We parked up in Hamble Square, paid our money and set off towards a lane called The Quay. We hadn’t even made it out of the square though, before my phone came out. Right on the corner at the top of The Quay was the most beautiful house, all herringbone red brick and dark beams. This, I found out later, was the seventeenth century Olde House, unsurprisingly one of the oldest houses in Hamble. This was the moment I also got an introduction to the locals. Hamble is no longer merely a small trading and ship building village, it is a fashionable place to live and to be seen especially with the yachting fraternity. The locals are all rather affluent and fashion conscious, not at all the normal inhabitants of a small Hampshire village.

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Eventually Commando managed to get me to stop taking photos of the brickwork and all the funny little doors and we set off down the steep, narrow lane. Almost immediately another pretty little cottage caught my eye, this one white with roses around the door, well there will be roses in summer anyway. It wasn’t long before Commando was sighing, “I should have known you’d keep stopping to take photos, maybe we should have left earlier.”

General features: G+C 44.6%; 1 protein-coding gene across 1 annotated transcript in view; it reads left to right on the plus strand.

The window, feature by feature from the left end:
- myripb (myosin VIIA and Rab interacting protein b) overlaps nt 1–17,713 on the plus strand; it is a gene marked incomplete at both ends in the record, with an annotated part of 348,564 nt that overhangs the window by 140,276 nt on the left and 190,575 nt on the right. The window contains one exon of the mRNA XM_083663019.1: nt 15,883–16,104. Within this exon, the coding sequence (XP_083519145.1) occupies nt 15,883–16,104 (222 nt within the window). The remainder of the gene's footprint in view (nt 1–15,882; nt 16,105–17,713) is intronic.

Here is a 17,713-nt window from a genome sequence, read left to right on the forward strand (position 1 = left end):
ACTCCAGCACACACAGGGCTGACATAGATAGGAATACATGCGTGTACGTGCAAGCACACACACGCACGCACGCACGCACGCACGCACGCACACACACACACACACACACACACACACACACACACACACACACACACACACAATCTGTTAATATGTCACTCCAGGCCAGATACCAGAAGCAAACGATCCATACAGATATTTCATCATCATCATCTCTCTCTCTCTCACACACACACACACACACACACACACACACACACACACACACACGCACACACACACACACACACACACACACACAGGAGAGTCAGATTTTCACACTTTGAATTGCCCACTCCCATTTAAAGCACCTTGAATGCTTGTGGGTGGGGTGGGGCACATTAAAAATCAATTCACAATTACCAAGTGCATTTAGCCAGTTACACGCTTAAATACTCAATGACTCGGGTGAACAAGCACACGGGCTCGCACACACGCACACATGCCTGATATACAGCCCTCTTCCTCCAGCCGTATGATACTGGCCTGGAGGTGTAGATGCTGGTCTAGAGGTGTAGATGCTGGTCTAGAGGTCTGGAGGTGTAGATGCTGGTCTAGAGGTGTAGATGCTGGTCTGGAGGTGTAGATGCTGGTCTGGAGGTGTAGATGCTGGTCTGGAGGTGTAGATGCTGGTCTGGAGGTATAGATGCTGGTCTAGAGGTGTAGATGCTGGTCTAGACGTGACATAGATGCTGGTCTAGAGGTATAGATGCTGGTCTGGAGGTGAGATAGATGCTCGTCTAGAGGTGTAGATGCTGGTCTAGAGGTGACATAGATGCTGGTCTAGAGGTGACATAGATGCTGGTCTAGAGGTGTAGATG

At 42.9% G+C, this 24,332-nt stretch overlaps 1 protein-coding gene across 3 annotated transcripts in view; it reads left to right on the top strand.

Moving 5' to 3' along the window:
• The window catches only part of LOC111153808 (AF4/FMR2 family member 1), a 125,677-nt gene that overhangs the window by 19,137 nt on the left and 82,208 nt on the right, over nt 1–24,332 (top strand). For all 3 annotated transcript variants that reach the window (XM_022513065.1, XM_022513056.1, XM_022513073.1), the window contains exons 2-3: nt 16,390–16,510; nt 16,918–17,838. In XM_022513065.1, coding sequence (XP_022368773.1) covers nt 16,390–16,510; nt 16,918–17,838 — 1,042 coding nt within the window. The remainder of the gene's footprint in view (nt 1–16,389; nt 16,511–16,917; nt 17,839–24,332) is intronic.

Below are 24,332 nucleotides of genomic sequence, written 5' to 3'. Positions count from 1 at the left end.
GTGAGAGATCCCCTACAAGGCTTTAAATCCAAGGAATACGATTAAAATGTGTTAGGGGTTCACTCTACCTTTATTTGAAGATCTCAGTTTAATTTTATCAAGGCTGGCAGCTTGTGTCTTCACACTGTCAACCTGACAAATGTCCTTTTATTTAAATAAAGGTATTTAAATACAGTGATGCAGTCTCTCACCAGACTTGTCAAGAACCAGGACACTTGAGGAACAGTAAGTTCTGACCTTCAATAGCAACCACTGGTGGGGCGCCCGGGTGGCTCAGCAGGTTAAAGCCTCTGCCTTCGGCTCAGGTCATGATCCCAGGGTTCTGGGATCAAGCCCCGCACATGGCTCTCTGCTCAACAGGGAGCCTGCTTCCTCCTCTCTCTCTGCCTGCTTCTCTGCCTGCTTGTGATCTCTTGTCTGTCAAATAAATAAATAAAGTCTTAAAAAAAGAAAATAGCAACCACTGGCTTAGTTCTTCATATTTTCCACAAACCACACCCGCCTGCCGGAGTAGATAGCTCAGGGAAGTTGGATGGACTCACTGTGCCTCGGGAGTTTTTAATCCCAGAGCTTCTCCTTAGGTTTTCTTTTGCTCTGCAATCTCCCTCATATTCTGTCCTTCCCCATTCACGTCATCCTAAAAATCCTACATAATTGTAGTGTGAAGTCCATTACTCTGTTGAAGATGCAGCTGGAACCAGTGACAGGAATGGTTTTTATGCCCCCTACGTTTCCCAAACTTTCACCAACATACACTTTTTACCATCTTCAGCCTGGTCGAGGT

With so many quaint old houses I couldn’t help myself. There were also a surprising number of pubs in such a small lane but I suppose the yachties like the odd drink or five.

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There were no more photos until we came out onto the marina. So many little yachts, such blue water and across the water the trees of Warsash and Sarisbury. Right on the waterfront another building grabbed my attention, Riverside House which is now the Maritime Art Gallery. It looked like an interesting place to visit but, sadly, it wasn’t open. The sandbags outside told the tale of the recent floods, which hit Hamble hard. I hope the artwork was safe.